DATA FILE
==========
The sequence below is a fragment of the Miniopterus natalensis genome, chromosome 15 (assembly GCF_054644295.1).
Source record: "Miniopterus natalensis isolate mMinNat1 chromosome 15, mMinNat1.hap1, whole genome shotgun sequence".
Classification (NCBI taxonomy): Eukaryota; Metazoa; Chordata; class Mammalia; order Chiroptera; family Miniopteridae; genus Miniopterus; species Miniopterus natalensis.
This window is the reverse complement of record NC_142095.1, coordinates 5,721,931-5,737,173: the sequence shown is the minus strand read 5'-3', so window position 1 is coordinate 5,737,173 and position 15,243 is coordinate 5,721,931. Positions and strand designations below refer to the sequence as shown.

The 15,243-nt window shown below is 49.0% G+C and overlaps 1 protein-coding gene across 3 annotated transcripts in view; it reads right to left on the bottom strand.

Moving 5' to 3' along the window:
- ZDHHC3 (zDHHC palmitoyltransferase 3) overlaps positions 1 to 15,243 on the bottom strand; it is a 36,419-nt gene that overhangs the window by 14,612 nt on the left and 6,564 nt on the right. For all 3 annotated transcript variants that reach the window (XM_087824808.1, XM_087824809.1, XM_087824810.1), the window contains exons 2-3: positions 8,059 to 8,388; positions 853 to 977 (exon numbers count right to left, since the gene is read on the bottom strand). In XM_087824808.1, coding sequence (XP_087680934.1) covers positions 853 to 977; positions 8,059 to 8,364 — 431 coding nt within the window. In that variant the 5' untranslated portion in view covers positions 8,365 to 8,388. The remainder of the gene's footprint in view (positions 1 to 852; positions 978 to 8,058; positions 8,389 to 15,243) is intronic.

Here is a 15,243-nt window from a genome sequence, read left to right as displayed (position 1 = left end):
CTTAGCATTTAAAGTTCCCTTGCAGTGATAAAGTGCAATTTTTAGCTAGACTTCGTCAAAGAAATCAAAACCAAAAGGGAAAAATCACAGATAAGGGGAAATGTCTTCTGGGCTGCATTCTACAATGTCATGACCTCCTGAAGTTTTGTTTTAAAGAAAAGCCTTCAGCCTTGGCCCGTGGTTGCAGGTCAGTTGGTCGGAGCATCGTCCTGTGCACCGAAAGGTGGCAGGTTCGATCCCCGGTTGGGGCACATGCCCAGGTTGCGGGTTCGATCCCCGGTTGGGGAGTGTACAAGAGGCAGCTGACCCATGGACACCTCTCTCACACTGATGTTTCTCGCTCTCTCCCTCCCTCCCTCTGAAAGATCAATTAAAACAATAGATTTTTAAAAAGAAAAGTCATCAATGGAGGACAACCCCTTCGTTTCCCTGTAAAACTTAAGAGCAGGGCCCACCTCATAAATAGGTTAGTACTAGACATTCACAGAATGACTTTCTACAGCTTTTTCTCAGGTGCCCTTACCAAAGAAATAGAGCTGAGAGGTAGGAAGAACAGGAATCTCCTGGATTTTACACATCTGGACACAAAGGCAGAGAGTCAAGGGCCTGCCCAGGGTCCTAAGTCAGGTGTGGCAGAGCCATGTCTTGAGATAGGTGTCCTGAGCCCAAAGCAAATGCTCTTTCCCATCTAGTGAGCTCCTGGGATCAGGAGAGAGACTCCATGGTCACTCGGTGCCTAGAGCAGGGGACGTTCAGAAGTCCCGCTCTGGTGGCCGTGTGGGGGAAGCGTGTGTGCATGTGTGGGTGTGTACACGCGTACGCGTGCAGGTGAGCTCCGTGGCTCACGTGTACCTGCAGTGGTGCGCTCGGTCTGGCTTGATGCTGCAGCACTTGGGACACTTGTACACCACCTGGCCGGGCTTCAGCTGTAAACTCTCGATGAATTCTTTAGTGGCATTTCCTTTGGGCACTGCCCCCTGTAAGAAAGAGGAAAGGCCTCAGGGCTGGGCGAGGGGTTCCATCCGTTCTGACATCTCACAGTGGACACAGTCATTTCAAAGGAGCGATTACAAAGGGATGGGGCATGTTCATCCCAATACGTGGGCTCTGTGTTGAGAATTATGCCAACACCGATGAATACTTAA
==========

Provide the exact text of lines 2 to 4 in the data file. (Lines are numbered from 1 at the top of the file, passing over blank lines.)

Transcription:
Source record: "Miniopterus natalensis isolate mMinNat1 chromosome 15, mMinNat1.hap1, whole genome shotgun sequence".
Classification (NCBI taxonomy): Eukaryota; Metazoa; Chordata; class Mammalia; order Chiroptera; family Miniopteridae; genus Miniopterus; species Miniopterus natalensis.
This window is the reverse complement of record NC_142095.1, coordinates 5,721,931-5,737,173: the sequence shown is the minus strand read 5'-3', so window position 1 is coordinate 5,737,173 and position 15,243 is coordinate 5,721,931. Positions and strand designations below refer to the sequence as shown.